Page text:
The impact of new cerebral infarctions has been largely ignored in clinical practice, especially those cases without clinical symptoms. Most clinical studies, including multicenter randomized controlled studies, only regarded symptomatic cerebral infarctions (stroke) or TIA as the endpoint, which reduces the public's knowledge of new cerebral infarctions without clinical symptoms, known as silent cerebral infarctions (19, 20). Although some new cerebral infarctions have no symptoms, they still pose as a high-risk factor for stroke in the future (8). In addition, silent cerebral infarctions can cause long-term cognitive impairment, impaired motor coordination, and mental illness (6, 21, 22). Therefore, some experts have suggested that the definition of silent cerebral infarctions should be replaced by covert cerebral infarctions, which are difficult to detect by contemporary evaluation methods (23).
The history of endovascular treatment may rapidly increase the probability of new cerebral infarctions without clinical symptoms. However, few studies have reported the incidence of new cerebral infarction after endovascular treatment for BA stenosis. In the current study, the incidence of new cerebral infarctions in the distribution of BA was 55.1%, with 43.9% of them being silent cerebral infarctions, which is consistent with the rate of 15–70% of new cerebral infarctions after carotid stenting (5, 24). Artery-to-artery embolism was the most common infarction mechanism, similar to the findings of previous studies (25). The results demonstrated that smoking, plaque burden, and positive remodeling may be the influencing factors for new cerebral infarctions. Smoking was independently associated with new cerebral infarctions.
Smoking Is Inversely Associated With the Risk of New Cerebral Infarctions After Endovascular Treatment
As we all know, smoking is a classic risk factor for cardiovascular diseases. Indeed, some studies have reported that the 10-year risk of death was 2-fold in smokers compared to that in non-smokers; smoking has been shown to be the most important risk factor for premature death (26, 27). The damaging effect of smoking has been attributed to several dysfunctions, including endothelial dysfunction, inflammation, and a state of prothrombotic formation (28, 29).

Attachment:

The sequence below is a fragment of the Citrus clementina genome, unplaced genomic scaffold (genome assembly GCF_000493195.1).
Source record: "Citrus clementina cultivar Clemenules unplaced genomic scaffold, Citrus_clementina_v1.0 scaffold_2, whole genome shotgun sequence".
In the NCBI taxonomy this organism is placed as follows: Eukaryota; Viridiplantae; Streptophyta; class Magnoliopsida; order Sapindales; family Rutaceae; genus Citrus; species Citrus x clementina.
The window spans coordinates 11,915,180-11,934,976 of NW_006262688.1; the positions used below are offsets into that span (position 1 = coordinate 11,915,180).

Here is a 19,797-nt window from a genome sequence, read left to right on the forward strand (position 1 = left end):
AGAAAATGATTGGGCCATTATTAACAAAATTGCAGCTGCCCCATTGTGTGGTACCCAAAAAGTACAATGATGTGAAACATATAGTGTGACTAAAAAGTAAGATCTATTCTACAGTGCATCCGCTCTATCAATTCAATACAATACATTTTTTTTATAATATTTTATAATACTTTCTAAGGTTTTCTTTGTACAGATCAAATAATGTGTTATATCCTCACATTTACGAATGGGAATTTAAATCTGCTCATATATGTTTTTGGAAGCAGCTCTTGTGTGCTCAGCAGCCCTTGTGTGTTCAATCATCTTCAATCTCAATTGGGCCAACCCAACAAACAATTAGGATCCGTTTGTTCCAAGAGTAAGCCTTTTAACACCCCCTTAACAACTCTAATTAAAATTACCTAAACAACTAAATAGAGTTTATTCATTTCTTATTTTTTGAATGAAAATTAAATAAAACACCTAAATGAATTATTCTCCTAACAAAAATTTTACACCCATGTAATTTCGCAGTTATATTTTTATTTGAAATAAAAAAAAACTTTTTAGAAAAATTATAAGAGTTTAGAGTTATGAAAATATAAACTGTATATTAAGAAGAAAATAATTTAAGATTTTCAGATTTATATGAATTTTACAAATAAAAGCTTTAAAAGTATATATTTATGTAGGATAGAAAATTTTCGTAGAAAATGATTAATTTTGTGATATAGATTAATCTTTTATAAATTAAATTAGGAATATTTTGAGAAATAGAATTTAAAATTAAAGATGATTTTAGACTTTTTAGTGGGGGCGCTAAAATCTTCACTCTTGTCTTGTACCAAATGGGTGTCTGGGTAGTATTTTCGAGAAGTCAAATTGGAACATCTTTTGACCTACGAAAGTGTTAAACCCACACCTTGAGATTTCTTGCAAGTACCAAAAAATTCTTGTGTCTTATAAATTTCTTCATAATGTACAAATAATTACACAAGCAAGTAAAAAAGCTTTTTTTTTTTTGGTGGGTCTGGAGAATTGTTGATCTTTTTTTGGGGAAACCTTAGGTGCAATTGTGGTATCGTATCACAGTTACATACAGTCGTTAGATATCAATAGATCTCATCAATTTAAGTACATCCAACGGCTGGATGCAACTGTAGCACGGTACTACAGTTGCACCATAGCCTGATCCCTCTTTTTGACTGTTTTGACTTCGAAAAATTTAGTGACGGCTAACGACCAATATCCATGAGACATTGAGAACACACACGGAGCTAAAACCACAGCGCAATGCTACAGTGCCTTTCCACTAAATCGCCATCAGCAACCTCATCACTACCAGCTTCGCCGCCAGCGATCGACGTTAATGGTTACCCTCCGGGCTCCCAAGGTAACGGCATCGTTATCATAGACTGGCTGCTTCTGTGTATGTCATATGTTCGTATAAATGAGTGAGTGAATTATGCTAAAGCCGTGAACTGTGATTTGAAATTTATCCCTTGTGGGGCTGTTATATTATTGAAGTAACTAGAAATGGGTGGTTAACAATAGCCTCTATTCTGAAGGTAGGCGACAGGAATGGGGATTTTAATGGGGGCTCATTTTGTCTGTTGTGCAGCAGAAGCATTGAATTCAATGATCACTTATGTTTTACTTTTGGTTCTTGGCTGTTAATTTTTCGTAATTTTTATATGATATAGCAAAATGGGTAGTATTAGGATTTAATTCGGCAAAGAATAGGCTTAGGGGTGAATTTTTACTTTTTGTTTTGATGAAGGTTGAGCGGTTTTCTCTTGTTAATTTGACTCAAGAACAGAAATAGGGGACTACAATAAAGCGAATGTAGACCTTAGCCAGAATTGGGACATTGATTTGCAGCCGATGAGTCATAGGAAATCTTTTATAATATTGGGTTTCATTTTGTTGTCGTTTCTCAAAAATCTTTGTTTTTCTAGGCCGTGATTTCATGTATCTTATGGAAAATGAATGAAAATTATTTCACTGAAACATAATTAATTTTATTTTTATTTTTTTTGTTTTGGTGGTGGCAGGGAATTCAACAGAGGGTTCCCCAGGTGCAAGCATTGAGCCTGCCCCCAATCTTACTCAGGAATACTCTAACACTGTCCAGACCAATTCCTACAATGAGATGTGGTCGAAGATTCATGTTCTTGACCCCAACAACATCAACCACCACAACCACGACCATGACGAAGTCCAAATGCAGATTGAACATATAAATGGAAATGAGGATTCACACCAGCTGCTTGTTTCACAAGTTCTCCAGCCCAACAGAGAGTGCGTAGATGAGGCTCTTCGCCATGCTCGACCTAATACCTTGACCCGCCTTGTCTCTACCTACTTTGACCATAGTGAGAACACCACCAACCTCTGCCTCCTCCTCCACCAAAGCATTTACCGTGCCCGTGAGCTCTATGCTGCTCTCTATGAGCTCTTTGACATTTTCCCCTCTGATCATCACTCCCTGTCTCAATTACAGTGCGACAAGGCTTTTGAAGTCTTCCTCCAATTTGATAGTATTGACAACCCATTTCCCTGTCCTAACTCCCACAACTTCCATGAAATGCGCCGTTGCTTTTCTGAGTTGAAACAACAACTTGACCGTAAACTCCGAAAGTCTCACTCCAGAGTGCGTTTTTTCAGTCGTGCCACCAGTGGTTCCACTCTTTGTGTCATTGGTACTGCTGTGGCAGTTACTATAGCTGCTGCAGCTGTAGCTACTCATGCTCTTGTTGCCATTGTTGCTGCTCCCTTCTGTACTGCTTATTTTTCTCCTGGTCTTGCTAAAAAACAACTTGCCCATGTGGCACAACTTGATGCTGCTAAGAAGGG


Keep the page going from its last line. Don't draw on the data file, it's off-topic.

Unexpectedly, there was a paradoxical phenomenon similar to our finding in a large number of studies. Some studies on fibrinolytic therapy for cardiovascular diseases have shown that smokers are associated with better in-hospital and short-term follow-up outcomes. The results of the multivariate analysis demonstrated that smoking was associated with better short-term outcomes (adjusted OR, 0.80; 95% CI, 0.72–0.90) (30). One of the hypotheses was that thrombosis formation was more common in smokers. Another interpretation was that smokers with acute stroke were younger than non-smokers and had lower rates of complications, such as diabetes mellitus and hypertension. Similarly, in the era of endovascular treatment for cardiovascular diseases, the paradoxical effect of smoking was demonstrated in landmark clinical trials, where the short-term prognosis for smokers with acute cardiovascular diseases after mechanical thrombectomy was better than that for non-smokers (adjusted OR: 0.54, 95% CI: 0.38–0.76) (31, 32). Furthermore, previous studies of a subgroup analysis of the International Carotid Stenting Study (ICSS) demonstrated a reduced incidence of 30-day postoperative major adverse events in smokers compared with non-smokers (adjusted OR, 0.33; 95% CI, 0.13–0.85) (33). Some studies have given some explanations for this phenomenon. Dual antiplatelet therapy, including aspirin and clopidogrel, is an essential preoperative preparation for endovascular treatment with conventional or loading doses. Tobacco smoking could enhance the antiplatelet effects of clopidogrel by affecting the enzyme responsible for converting clopidogrel into its active form, which increases the ability to resist platelet aggregation and reduces the probability of thrombogenesis (34, 35). Meanwhile, some researchers suspected that smoking may create a vascular disease state that is more responsive to clopidogrel, even when the patients have not smoked for several years (36).
Plaque Characteristics Associated With New Cerebral Infarctions After Endovascular Treatment